A woman in her 80s has become the first person to be successfully treated with induced pluripotent stem (iPS) cells
Laboratory made retinal cells has protected the eyesight of a woman

fighting her age related macular degeneration – a common form of progressive blindness.

Such stem cells can be coaxed to form many other types of cell. Unlike other types of stem cell, such as those found in an embryo, induced pluripotent ones can be made from adult non-stem cells – a discovery that earned a Nobel prize in 2012.

Now, more than a decade after they were created, these stem cells have helped someone. Masayo Takahashi at the RIKEN Laboratory for Retinal Regeneration in Kobe, Japan, and her team took skin cells from the woman and turned them into iPS cells. They then encouraged these to form retinal pigment epithelial cells, which are important for supporting and nourishing the retina cells that capture light for vision.

The researchers made a slither of cells measuring just 1 by 3 millimetres.

Before transplanting this into the woman’s eye in 2014, they first removed diseased tissue on her retina that was gradually destroying her sight. They then inserted the small patch of cells they had created, hoping they would become a part of her eye and stop her eyesight from degenerating.

Now the results are in. Published today, they show that the treatment hasn’t made the woman’s vision any sharper, but it does seem to have prevented further deterioration – with her vision now stable for more than two years. Since the graft, the woman says her vision is “brighter”.

“Takahashi and her team have done incredible work, and deserve all the praise they get for this project,” says Shinya Yamanaka, director of the Center for iPS Cell Research and Application at Kyoto University, who won the Nobel prize for inventing iPS cells and collaborated on this work. “This is a landmark study and opens the door to similar treatments for many diseases,” he says.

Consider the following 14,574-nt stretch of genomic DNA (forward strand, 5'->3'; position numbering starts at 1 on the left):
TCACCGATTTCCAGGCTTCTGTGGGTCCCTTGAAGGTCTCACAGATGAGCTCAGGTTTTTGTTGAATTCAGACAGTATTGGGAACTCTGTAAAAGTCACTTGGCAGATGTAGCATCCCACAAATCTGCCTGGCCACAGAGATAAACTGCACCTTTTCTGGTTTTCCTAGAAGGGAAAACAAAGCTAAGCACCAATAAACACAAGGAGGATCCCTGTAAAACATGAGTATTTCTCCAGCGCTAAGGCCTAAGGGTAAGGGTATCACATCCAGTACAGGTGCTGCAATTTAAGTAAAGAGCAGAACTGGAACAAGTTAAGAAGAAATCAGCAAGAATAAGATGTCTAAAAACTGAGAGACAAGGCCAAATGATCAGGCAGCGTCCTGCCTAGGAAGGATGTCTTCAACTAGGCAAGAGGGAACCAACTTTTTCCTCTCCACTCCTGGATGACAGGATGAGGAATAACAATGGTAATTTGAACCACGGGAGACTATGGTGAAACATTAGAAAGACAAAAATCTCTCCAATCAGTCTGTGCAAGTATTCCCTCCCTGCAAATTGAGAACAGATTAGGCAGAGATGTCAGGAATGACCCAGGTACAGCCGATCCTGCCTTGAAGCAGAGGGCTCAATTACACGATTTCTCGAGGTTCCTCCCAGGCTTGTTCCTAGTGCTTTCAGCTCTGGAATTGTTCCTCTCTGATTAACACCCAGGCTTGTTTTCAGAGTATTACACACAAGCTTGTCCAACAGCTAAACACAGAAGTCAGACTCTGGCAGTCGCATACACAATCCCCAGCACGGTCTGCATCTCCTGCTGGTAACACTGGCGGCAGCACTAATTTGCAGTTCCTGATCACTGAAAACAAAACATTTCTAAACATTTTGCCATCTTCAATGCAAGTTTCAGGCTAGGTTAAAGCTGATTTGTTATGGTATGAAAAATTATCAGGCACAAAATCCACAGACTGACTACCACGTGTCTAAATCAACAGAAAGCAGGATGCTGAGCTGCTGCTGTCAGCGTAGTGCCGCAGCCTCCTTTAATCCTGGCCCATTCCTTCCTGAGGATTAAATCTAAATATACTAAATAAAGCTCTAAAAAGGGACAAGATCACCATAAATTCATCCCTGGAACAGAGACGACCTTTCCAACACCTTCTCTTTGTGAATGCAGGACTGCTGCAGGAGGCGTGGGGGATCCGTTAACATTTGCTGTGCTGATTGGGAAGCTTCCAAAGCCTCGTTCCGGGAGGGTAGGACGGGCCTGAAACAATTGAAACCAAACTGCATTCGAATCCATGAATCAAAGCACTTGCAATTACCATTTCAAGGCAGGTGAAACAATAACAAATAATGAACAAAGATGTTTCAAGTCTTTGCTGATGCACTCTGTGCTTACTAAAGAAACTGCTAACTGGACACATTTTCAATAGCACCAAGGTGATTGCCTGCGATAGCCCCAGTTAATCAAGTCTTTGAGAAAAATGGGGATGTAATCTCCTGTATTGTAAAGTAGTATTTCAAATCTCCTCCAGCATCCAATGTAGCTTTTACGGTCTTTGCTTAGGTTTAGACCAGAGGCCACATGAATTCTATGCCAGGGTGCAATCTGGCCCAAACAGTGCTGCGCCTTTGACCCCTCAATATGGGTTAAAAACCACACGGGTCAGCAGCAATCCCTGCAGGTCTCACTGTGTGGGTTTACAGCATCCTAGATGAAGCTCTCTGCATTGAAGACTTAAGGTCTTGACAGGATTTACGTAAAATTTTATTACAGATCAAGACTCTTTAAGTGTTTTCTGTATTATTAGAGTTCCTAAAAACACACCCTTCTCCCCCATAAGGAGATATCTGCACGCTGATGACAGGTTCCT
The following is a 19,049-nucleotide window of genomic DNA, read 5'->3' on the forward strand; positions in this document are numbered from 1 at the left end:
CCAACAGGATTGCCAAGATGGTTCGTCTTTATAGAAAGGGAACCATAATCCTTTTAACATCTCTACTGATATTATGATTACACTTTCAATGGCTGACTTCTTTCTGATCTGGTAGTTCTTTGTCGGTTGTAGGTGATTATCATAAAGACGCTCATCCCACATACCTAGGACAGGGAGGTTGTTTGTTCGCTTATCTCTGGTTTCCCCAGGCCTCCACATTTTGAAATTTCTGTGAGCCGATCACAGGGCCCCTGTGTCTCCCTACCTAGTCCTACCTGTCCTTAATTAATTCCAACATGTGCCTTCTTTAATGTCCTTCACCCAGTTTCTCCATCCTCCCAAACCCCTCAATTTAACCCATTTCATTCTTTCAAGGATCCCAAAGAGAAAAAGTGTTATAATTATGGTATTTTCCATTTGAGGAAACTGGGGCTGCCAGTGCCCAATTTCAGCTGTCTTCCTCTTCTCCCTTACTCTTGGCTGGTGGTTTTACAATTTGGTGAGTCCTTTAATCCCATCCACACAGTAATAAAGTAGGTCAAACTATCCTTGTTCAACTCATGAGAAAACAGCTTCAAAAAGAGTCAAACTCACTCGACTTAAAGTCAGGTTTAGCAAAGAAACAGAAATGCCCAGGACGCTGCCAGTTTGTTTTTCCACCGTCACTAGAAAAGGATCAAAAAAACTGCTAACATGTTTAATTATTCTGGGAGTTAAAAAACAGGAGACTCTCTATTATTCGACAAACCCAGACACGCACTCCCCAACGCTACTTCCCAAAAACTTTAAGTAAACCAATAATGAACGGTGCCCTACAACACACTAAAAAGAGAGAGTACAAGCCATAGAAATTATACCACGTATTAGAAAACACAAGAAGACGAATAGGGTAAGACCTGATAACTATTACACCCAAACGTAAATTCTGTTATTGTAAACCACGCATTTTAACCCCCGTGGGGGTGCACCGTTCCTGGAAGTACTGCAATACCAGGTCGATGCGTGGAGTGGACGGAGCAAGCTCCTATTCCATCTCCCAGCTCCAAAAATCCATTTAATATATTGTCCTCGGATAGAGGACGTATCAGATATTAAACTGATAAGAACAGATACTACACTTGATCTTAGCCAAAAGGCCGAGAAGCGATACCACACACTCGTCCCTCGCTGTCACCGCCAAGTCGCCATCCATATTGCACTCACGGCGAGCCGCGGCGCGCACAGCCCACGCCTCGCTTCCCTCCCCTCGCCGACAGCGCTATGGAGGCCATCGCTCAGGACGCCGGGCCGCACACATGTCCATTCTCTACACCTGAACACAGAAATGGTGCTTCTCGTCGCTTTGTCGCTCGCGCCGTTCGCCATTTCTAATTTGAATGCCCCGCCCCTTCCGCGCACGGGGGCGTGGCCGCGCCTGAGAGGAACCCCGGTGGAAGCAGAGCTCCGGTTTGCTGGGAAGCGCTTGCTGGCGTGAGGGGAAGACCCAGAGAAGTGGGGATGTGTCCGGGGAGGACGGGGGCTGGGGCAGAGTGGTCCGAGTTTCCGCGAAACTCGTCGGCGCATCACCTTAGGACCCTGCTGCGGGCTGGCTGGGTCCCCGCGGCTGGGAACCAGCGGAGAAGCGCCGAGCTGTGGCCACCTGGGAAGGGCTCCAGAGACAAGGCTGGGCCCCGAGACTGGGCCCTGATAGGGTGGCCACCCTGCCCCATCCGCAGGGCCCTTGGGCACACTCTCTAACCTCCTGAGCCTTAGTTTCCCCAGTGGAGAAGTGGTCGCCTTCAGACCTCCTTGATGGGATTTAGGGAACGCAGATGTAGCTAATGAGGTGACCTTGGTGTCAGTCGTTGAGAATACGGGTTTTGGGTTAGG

“This first iPSC-derived retinal graft is an important landmark in the field of retinal regeneration,” says James Bainbridge at University College London, and head of a trial at Moorfields Eye Hospital in London of similar grafts made instead from human embryonic stem cells.

One worry about this approach is that turning the stem cells into new tissues could lead to cancer-causing genetic mutations – though the team found no evidence of this in the treated woman. However, a trial of the technique in another person was cancelled in 2015, after tests revealed that the cells intended to be given to the man had developed genetic abnormalities.

But although it has taken many years to bring proven stem cell therapies to the clinic, many private centres around the world have been advertising unregulated treatments purporting to use stem cells for some time.

A second study published today shows just how badly some unregulated treatments described as stem cell therapies can go wrong. Three case reports of women given such treatments for age-related macular degeneration detail how one woman went blind and the vision of the other two became much worse.

All three ended up seeking emergency treatment in 2015, after each paid $5000 to a private clinic to receive injections of their own fatty tissue into their eyes.

“Patients and physicians in the US should be made aware that not all ‘stem cell’ clinics are safe, and that ‘stem therapy’ as provided in private clinics in the US is unproven and potentially harmful,” says Thomas Albini at the University of Miami’s Bascom Palmer Eye Institute, Florida, who subsequently treated two of the women.

Albini advises people to be suspicious of any procedure involving payment. “Most legitimate research in the US does not require patients to pay for the experimental procedures,” he says, adding that people should check whether a trial has been registered with the US Food and Drug Administration. “Be aware that if it sounds too good to be true, it may indeed not be true.”

By Andy Coghlan

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